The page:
Voters in the Netherlands have overwhelmingly rejected the European Union's proposed constitution three days after their counterparts in France also turned down the charter. Exit polls showed 63 per cent of Dutch voters voted "no" and only 37 per cent were in favor of the document.
Dutch Prime Minister Jan Peter Balkenende was quick to concede defeat. He says he is very disappointed at the result. "It's clear that we are not pleased with this, are not happy with this outcome. Dutch voters have given a clear signal. It is obvious that we will be respecting this outcome completely," he said.
Mr. Balkenende says that despite the defeat of the constitution in both his country and in France, the ratification process should go on. Nine countries have already approved the constitution. German Chancellor Gerhard Schroeder and Luxembourg Prime Minister Jean-Claude Juncker, whose country holds the rotating EU presidency, also insisted that every one of the EU's 25 members should have its say about the merits of the charter. Mr. Juncker says that he will make proposals on how the bloc can move forward after the two devastating defeats at a European summit in Brussels in two weeks' time.
To go into effect, the EU constitution, which was designed as a blueprint for further European integration, must be approved by every member state
Meanwhile, opponents of the constitution in the Netherlands were celebrating their victory. Geert Wilders, a right-wing member of parliament who campaigned against the treaty, calls the result a thrashing of the political elite by ordinary people. "The large majority of the Dutch people have rejected this, and I'm very proud of them for having done that. If you realize that in the second chamber (the lower house of parliament) two thirds of the parliamentarians were in favor of the constitution, but two out of three people in the country are against the constitution, I'm very happy that the Dutch voters have stuck two fingers up to the elite in Brussels and The Hague," he said.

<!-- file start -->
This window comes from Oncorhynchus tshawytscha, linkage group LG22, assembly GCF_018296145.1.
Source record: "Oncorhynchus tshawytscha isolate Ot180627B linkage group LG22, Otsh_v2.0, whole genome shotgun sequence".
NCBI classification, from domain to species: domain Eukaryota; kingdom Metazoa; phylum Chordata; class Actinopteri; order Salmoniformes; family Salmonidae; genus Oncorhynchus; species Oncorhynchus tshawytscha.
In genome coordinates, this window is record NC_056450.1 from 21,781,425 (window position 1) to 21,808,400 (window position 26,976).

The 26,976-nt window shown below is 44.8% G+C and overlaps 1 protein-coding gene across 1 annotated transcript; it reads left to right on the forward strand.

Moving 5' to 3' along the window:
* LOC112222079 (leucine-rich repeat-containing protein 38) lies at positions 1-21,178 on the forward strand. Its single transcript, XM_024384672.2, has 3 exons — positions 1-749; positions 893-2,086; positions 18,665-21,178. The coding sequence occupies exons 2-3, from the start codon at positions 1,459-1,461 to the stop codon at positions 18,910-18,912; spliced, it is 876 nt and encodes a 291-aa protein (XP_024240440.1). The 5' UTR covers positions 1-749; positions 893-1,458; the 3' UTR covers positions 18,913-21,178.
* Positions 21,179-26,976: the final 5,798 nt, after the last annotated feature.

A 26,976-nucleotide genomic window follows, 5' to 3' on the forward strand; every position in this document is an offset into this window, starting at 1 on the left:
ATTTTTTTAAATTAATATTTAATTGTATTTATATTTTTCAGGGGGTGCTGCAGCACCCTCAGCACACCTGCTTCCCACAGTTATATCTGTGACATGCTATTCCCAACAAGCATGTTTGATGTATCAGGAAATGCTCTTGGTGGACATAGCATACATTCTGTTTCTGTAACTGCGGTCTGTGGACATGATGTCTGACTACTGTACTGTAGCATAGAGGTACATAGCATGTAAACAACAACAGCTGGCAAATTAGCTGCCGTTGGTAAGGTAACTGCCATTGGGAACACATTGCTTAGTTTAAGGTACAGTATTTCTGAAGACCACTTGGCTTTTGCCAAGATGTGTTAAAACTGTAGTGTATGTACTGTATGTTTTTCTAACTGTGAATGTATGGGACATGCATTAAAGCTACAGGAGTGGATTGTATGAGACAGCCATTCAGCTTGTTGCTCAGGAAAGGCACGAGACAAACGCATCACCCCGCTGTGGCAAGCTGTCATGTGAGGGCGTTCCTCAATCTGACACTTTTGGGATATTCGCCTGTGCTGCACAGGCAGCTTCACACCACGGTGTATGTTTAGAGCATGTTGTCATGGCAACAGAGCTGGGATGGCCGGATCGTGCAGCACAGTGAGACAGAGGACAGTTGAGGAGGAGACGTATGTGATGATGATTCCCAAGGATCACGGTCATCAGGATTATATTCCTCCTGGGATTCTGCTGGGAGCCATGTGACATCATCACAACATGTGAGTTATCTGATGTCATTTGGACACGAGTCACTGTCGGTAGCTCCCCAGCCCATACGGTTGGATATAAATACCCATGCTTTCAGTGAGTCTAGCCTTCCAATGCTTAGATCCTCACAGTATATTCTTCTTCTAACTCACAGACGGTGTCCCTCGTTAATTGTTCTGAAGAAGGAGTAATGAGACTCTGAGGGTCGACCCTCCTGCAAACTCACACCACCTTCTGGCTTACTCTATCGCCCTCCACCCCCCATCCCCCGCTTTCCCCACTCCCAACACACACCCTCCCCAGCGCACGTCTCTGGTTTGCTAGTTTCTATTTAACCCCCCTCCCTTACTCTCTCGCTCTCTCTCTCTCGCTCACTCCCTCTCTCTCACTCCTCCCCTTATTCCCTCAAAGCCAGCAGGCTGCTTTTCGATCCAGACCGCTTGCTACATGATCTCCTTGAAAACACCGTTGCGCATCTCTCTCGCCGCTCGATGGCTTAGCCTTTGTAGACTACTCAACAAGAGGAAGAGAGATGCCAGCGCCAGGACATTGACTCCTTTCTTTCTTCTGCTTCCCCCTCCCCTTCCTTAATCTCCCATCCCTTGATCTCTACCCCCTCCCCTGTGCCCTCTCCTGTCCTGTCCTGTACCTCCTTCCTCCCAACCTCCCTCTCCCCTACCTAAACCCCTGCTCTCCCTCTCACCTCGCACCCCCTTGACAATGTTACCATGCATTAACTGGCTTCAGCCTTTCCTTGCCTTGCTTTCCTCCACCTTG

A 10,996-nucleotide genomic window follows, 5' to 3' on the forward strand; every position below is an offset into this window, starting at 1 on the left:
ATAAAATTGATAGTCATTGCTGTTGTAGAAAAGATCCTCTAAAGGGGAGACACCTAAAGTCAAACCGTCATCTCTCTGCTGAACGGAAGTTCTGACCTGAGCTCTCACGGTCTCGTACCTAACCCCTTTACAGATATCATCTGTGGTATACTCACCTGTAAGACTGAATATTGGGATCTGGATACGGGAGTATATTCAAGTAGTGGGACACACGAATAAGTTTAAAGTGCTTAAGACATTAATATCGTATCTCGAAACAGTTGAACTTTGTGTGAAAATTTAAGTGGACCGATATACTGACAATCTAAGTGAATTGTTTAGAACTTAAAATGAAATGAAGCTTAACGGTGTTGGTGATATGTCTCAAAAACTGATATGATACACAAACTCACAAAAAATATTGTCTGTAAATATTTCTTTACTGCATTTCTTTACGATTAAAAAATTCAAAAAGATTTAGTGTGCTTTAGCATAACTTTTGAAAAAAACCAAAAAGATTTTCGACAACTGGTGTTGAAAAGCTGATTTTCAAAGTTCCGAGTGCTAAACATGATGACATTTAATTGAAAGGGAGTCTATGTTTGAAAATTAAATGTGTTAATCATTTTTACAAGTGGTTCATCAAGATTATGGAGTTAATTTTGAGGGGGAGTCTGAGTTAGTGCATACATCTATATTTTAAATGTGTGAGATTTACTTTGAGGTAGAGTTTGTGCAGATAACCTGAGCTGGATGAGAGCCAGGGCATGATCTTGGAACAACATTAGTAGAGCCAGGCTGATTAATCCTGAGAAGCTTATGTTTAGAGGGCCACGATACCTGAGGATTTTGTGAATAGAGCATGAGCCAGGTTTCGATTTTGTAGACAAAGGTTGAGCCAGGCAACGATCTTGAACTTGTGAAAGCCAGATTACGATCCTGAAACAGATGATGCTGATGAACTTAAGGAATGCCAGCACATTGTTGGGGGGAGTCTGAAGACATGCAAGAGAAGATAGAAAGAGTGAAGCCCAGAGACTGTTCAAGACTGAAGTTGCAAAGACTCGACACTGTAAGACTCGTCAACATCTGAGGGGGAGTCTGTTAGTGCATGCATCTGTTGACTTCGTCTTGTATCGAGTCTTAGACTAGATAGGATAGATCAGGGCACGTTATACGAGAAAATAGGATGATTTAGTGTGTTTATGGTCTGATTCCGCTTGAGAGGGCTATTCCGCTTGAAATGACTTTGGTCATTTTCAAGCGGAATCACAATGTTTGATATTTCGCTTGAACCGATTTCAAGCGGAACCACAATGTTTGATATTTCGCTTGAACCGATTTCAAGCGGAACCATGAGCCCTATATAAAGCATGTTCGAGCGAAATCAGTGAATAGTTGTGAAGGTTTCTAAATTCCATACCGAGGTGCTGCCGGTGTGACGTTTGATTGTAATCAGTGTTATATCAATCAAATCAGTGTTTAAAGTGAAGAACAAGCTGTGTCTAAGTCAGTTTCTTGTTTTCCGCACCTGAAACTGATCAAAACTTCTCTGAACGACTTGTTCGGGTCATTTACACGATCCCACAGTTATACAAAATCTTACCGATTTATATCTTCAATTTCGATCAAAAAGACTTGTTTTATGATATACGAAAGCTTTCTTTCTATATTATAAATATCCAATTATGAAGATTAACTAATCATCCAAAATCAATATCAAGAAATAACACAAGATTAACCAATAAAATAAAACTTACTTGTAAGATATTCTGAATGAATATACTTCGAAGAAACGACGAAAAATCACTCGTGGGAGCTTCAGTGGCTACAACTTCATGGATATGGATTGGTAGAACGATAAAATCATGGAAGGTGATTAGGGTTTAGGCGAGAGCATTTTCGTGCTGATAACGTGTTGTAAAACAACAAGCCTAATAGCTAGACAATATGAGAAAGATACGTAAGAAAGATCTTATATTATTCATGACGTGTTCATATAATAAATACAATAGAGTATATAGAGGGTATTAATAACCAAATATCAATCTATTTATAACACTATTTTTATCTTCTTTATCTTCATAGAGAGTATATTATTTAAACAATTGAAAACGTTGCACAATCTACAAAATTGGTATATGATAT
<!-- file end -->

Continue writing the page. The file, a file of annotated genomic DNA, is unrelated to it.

Why did the Dutch, traditionally seen as being among the most pro-European of the continent's peoples, turn down the constitution in such an emphatic way?
Joris Van Poppel, the Europe editor of the Dutch newspaper Algemeen Dagblad, says ordinary citizens felt left out of the decision-making process regarding the future of Europe and their own country. "The reason why people opposed it is that they feel marginalized. The Dutch used to like the European Union when there were only six members. Now there are 25, and they feel they don't have any power any more. And, second of all, they haven't been asked about any of the major changes in the European Union. They are fed up with the euro (single currency). They're fed up about enlargement. And they've never been asked, so that's really why they opposed the treaty now," he said.
The rejection of the charter by the Dutch and the French this week not only casts doubt about the EU's plans to expand into Turkey, the Balkans and Ukraine but also raises questions about its appetite for economic reform in the face of mounting global competition. The euro fell to its lowest level in eight months against the US dollar after the result of the Dutch referendum was announced.